For Experimental Jazz Group Onyx Collective, the Only Rule Is ‘No Rules’
NEW YORK — The experimental jazz group Onyx Collective has a knack for attracting listeners that don’t frequent traditional jazz sets and collaborators whose approval can move the needle. In February, as three members of the New York band led by 22-year-old saxophonist Isaiah Barr prepared to perform at the Eldridge Street Synagogue on the Lower East Side, the audience filled with young people dressed in high-end streetwear, and downtown jazz mainstays Marc Ribot and Roy Nathanson joined onstage on guitar and alto sax.Posted — Updated
NEW YORK — The experimental jazz group Onyx Collective has a knack for attracting listeners that don’t frequent traditional jazz sets and collaborators whose approval can move the needle. In February, as three members of the New York band led by 22-year-old saxophonist Isaiah Barr prepared to perform at the Eldridge Street Synagogue on the Lower East Side, the audience filled with young people dressed in high-end streetwear, and downtown jazz mainstays Marc Ribot and Roy Nathanson joined onstage on guitar and alto sax.
Before long, Nathanson and Barr’s horns were chasing each other down winding paths. Drummer Jamire Williams alternated between being a perfect metronome to playing offbeat so vigorously he nearly fell off his stool. At the end of the night, the audience rose to its feet slowly, staggered by the sound echoing through the Synagogue’s halls.
Barr started Onyx Collective when he was still a teenager, in 2014, and though its beginnings are rooted in jazz, it has become a fluid union of visual artists, musicians and vocalists. The group can feature as many as a dozen people onstage at a time, but its core includes drummer Austin Williamson, keyboardist Josh Benitez and singer Julian Soto. Its sound is firmly rooted in the New York jazz tradition and includes nods to the bop of Dizzy Gillespie and the moody, modal sounds of John Coltrane, but its live shows are more varied and the group will often shift its vibe based on the collected expertise of the musicians onstage.
Barr’s early goal was to provide a platform for artists to collaborate outside of rules or restrictions, but he also recognized that spaces for artistic expression were becoming scarcer in a city dominated by skyrocketing real estate prices.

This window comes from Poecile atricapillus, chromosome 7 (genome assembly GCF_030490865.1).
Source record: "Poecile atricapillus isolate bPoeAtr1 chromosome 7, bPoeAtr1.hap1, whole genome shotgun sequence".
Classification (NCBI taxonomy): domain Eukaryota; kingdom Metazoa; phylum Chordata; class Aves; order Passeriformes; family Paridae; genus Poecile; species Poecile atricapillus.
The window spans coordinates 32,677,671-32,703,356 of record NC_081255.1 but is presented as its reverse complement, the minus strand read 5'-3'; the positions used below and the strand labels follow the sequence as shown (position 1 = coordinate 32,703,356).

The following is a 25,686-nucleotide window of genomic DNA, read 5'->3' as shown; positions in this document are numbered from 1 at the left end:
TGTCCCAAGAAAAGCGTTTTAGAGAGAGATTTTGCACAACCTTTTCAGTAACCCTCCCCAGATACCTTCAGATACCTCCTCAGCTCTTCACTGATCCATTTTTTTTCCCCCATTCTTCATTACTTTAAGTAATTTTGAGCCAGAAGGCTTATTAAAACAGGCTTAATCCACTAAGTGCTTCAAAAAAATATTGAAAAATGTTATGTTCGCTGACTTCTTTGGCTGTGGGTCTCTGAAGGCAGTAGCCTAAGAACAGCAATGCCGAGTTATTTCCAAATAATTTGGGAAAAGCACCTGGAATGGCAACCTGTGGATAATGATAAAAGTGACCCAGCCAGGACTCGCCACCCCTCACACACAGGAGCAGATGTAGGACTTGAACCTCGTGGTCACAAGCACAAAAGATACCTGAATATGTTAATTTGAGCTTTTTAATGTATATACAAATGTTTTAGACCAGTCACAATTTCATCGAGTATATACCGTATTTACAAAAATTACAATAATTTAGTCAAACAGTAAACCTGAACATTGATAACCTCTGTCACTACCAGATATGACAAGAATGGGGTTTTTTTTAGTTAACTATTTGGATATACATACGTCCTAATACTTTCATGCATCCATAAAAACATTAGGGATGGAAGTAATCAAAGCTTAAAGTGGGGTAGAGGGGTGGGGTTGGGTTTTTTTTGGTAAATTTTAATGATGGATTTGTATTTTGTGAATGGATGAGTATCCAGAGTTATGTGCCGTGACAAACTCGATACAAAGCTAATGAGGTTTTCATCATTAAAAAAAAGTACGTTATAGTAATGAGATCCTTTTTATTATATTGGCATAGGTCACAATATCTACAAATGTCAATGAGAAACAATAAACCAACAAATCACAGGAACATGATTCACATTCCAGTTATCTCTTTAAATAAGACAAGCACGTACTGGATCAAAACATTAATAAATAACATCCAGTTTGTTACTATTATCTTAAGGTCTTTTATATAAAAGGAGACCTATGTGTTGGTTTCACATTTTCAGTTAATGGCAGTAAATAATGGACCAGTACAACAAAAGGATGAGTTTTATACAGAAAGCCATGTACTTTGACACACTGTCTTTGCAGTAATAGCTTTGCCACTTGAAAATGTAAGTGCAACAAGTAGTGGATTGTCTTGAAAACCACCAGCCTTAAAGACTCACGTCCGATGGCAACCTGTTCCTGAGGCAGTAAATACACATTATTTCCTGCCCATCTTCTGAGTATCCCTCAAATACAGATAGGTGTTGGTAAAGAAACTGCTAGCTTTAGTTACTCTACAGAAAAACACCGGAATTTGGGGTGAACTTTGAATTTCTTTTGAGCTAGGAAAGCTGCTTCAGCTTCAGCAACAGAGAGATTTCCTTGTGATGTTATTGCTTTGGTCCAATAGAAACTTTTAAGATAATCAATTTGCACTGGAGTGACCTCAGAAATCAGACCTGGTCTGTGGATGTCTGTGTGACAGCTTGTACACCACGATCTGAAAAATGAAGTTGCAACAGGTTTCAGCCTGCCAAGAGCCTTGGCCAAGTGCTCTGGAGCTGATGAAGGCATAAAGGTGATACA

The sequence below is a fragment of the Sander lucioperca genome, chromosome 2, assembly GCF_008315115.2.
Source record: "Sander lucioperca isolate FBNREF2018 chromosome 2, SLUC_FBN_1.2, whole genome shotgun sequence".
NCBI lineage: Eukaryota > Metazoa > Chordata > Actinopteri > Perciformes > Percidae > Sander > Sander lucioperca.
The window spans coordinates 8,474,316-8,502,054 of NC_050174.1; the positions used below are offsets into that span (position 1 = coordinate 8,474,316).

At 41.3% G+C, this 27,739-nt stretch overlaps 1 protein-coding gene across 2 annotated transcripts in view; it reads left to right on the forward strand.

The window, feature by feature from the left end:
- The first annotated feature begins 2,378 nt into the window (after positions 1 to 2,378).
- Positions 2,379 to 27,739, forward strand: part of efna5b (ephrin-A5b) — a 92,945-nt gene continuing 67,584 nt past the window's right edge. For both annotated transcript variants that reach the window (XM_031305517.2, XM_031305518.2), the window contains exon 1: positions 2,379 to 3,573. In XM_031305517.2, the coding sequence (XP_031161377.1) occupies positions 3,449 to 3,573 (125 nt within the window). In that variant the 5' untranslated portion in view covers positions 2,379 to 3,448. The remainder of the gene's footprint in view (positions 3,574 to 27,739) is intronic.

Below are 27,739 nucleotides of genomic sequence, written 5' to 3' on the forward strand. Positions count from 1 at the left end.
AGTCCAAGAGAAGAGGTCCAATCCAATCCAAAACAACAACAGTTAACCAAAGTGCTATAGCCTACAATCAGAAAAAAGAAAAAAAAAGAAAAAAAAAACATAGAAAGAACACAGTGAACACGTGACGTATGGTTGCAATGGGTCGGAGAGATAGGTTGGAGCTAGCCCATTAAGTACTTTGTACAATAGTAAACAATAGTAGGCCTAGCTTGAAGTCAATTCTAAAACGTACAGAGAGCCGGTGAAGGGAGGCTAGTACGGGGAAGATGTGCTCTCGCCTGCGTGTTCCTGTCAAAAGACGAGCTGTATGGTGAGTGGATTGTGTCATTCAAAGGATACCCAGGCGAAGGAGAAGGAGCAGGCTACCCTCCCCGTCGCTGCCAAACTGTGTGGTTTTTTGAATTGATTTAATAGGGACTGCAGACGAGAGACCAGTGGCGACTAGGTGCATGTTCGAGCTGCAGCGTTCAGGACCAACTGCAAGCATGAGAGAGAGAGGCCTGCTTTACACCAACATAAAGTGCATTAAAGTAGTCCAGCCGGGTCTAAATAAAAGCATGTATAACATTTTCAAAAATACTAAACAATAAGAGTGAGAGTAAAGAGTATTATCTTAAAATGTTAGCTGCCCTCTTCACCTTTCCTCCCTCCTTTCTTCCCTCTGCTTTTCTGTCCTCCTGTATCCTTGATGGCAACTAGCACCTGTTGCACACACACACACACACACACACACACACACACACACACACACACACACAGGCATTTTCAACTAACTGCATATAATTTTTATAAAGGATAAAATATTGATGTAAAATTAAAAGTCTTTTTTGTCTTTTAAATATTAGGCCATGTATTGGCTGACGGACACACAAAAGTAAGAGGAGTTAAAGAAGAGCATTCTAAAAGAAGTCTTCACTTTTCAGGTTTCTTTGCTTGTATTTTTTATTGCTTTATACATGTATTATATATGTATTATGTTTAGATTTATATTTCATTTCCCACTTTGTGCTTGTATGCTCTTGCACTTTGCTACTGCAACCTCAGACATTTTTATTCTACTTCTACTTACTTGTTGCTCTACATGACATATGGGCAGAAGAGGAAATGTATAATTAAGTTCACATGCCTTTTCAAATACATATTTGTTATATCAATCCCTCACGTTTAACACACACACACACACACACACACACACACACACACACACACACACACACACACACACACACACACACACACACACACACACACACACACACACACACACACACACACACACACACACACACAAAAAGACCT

“From the beginning, creating a community was always the most important thing to me,” he said in an interview from his studio in Chinatown. “We lost our space in 2017, and we were lucky to find the one we’re in right now. It’s our job to find the cracks in what remains and find a space where we could create.” Barr grew up on the Lower East Side and took the name Onyx Collective from a prewar block of houses in the East Village where his uncle, HIV/AIDS activist David Barr, lived for many years. After being expelled from Millennium High School as a freshman (he declined to say why), Barr attended the Institute for Collaborative Education, a progressive secondary school on East 15th Street. While studying saxophone there he came under the tutelage of Nathanson, a leader in the free jazz scene of the 1970s and ‘80s.
“Isaiah is so heartfelt,” Nathanson said in a phone interview. “There’s something very kind about Onyx Collective’s vibe, too, something very inclusive about it, and it reminds me more of the Lower East Side that I knew in its collective spirit.”
After high school, Barr met Williamson and Benitez in a jazz program at York College in Queens, and both became regular members of Onyx Collective. Just one year later, Onyx Collective picked up a time slot on the Lower East Side community radio station Know-Wave, and used its newfound platform to play improvisational jazz live on-air and bring a rotating cast of musicians into the studio, including Soto and bassist Felix Pastorius. It was through the Know-Wave community that Onyx Collective built relationships with artists like English songwriter, producer and performer Dev Hynes (who records as Blood Orange), New York rappers Wiki and Princess Nokia and soul singer Nick Hakim, all of whom have become collaborators onstage and in the studio.
“They have so many different ensembles of what the group is and so many different aspects of music,” Hakim said in a phone interview. “They’re trying to create this limitless outlet and fighting against being put into a single genre.”
The group’s debut LP, “Lower East Side Suite Part Three,” out Friday, is an album of dizzying, frenetic jazz that follows a vinyl-only live recording and a pair of EPs. Its song titles pay tribute to locations that qualify as New York cultural landmarks to some (Chatham Square, the Bowery, the Ukrainian restaurant Veselka) and Barr said its sense of place is key to its aesthetic. “We wanted to record it in one place, and we wanted a place that had that sacred spirit of downtown,” Barr said. The group chose the Magic Gallery, a studio and artist space on the fifth floor of a walk-up building on Canal Street. “This is a home. It’s not a studio,” he said. “It’s the opposite of stale. It’s this rooted place.” Likewise, the group itself has sprouted roots: Its home base is the “Shed,” a small room on the roof of a Chinatown apartment building in the shadow of the Manhattan Bridge that has become something of a clubhouse. The walls are lined with posters of past Onyx Collective shows, and a drum kit with an intimidating cymbal stack is tucked into one corner.
“The Shed is a special place that’s been a safe space and a place in New York that you can make noise and be loud and do whatever you want,” Hakim said, echoing an idea central Barr’s philosophy for the group. “It’s a little world they’ve built.”
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